Pilot season in limbo as no production start in sight due to COVID-19

Last Updated on July 30, 2021

April is the time of year when networks begin production on potential pilots for the upcoming television season so they can begin testing them for network approval and possible pickup. This year is a much different beast because all productions have gone dark due to the COVID-19 pandemic and there doesn't seem to be a firm date on when productions can get up and running again. Due to this fact, this year's pilot season is in limbo and networks may have to consider straight-to-series orders sight unseen. 

It has been a month and half since all productions have ceased and while there is a possibility we could be in a quasi-normal situation in the near future, networks have to start making new series orders in May and it's not looking likely that any pilots can start shooting before that deadline. Per "Deadline", decisions are likely not going to be made on every single pilot that the networks were mulling over during the script phase and that only the strongest contenders will be considered based solely on their scripts. This is going to be a dicey move for a lot off networks because some projects are very strong on the page but sometimes the execution isn't on to par for various reasons. It could be due to direction or cast chemistry which is why some pilots don't move forward or they are retooled to meet network approval. Going forward on a pilot based solely on its script is a huge vote of confidence that networks will be very careful about giving out due to the circumstances. 

There are currently only two completed pilots ready for contention and it's a very strong possibility that the networks involved with move forward on them, mostly because they have to. CBS has the pilot B Positive from mega-producer Chuck Lorre that is looking good enough to warrant hires for potential series production. The other pilot is This Country, on Fox. The pilot is not 100% complete but the network has seen a short presentation cut from the very limited amount of film that was completed and they are very pleased with what they have viewed so far.

For pilot scripts that haven't totally won over networks, back-up scripts were ordered as shutdowns began to take place in case they needed more material to make a final decision if filming couldn't take place in time. ABC ordered a second backup script on all of its pilots, while Fox ordered an extra script on some of its choices. CBS and NBC are said to be sticking with their original orders of one additional script per pilot. There are some high-profile pilots that had writers rooms set up before the shutdowns, including CBS’ The Lincoln Lawyer and ABC’s Rebel. This was done so that multiple scripts could be cranked out because the respective networks were strongly considering them for series pickups. Those two pilots, according to reports, are still tracking well.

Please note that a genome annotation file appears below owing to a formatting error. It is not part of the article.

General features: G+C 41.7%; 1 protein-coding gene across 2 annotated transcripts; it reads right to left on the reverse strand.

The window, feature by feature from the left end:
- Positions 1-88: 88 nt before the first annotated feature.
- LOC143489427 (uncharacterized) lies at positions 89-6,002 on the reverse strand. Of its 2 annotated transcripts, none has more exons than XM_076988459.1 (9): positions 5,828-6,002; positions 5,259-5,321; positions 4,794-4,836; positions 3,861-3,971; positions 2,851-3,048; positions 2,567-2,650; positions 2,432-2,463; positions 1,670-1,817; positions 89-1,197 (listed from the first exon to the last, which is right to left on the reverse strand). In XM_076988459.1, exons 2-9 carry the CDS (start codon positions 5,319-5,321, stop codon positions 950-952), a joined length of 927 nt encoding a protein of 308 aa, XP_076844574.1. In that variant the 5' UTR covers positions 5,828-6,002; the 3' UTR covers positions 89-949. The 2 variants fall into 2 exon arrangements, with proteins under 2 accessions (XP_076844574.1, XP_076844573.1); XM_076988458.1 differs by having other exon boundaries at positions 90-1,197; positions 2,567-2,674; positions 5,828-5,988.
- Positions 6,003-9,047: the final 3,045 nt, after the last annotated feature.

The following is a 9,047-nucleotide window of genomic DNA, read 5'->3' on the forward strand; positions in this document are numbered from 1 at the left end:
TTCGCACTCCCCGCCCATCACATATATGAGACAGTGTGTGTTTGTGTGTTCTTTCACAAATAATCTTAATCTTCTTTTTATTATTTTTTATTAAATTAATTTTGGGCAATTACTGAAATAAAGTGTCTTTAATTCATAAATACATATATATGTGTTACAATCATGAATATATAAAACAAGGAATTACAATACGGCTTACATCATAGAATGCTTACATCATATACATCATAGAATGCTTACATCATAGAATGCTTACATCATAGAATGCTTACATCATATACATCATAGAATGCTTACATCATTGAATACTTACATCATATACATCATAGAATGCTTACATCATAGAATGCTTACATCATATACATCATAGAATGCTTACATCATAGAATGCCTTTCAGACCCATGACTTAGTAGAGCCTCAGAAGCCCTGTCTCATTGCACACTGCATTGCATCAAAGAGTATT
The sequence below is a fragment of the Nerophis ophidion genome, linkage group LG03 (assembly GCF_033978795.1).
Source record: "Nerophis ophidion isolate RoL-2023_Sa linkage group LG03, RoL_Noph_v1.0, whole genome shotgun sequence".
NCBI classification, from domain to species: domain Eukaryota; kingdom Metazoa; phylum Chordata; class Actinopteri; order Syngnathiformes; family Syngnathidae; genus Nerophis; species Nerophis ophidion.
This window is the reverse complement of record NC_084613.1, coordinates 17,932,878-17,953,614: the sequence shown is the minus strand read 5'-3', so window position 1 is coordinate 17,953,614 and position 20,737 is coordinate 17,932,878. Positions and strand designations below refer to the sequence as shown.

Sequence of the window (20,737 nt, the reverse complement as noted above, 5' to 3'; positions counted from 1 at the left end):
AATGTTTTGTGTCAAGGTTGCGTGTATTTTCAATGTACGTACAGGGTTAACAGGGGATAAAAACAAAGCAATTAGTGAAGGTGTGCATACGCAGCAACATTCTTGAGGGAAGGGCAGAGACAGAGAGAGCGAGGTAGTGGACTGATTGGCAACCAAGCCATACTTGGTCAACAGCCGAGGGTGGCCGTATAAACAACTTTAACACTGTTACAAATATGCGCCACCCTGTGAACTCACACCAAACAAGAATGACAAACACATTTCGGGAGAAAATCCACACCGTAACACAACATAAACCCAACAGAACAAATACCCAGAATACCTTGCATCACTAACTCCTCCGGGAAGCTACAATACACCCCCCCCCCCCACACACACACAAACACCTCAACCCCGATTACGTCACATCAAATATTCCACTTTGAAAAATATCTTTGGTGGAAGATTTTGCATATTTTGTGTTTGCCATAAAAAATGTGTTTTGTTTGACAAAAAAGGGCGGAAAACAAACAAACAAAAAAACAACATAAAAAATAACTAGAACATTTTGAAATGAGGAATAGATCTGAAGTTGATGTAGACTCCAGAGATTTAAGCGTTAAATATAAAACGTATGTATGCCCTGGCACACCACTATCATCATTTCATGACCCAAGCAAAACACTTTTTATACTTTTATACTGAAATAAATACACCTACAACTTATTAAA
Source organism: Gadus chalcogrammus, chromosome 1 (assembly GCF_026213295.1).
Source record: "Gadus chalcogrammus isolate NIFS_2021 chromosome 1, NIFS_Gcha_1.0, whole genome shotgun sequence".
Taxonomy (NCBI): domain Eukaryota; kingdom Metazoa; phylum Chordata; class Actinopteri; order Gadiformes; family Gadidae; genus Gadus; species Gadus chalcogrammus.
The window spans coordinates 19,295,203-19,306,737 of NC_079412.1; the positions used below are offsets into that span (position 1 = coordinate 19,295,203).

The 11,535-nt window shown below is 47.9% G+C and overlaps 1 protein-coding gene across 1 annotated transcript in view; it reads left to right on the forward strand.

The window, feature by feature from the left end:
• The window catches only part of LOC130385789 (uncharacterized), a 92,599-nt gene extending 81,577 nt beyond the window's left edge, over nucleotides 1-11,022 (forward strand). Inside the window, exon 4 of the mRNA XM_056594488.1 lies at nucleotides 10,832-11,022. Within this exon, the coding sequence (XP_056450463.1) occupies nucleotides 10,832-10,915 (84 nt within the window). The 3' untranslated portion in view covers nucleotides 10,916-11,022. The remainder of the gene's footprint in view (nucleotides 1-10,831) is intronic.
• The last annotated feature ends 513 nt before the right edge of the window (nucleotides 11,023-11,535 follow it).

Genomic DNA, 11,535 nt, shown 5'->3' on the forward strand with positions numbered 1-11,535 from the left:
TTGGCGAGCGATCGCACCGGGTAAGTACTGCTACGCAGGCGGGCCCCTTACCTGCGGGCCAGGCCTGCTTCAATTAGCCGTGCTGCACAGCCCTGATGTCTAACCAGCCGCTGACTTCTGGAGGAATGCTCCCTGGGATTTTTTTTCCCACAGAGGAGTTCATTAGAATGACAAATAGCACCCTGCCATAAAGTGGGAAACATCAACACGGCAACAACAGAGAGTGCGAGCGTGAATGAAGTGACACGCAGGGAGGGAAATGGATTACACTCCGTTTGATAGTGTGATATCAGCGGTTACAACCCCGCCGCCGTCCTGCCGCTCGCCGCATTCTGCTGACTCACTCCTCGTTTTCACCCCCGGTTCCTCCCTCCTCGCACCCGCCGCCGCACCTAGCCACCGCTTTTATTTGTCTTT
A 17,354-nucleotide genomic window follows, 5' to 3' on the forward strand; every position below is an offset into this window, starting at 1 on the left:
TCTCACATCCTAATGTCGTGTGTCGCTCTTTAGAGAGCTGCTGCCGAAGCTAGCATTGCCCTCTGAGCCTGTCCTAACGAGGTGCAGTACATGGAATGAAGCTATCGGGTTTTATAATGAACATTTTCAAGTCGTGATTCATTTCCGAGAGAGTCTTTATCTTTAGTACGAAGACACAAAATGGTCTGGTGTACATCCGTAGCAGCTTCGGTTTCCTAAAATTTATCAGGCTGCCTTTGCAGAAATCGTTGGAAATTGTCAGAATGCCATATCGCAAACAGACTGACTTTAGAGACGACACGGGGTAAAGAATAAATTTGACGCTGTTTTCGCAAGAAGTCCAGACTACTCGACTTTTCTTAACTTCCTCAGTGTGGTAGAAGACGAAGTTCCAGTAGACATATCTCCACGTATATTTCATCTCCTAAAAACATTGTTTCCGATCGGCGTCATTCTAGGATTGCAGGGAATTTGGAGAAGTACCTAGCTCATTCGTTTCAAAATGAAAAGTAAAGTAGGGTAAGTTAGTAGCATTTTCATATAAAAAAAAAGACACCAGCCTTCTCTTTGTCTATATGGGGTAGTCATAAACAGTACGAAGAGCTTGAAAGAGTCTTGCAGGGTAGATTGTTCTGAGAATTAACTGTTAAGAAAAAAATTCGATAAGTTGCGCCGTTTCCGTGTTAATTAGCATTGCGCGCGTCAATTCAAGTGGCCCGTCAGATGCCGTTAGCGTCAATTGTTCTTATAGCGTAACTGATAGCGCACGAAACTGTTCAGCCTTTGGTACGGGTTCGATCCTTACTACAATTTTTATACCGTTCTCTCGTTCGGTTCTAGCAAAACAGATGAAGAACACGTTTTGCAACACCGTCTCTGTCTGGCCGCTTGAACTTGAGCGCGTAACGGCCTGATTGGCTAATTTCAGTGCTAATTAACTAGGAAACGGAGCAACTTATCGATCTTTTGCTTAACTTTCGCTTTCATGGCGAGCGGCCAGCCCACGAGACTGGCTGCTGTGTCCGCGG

To go along with the scripts for series consideration, networks are also having their creative teams working on additional materials to strengthen their case for pickup, including bibles and detailed story and character arcs to be presented to the networks along with the scripts. There are also some networks mulling shooting small presentations remotely so it can boast their chances for network approval.

While network TV certainly isn't what it's used to be given he rise of cable and streaming services, it's still a viable outlet for networks and advertisers due to the coveted 18-49 demographic. Pilot season also and the subsequent television season also keeps a lot of people employed, including actors, writers, directors & production crew. Some networks have already made the movie on an online and digital footprint such as The CW, NBC & CBS but other still remain behind that curve so they still put stake in the traditional network TV format. It will be interesting to see how these new series turn out given the fact that most will be approved on blind faith.

Do YOU think network TV will find winners this season despite the circumstances?

Source: Deadline

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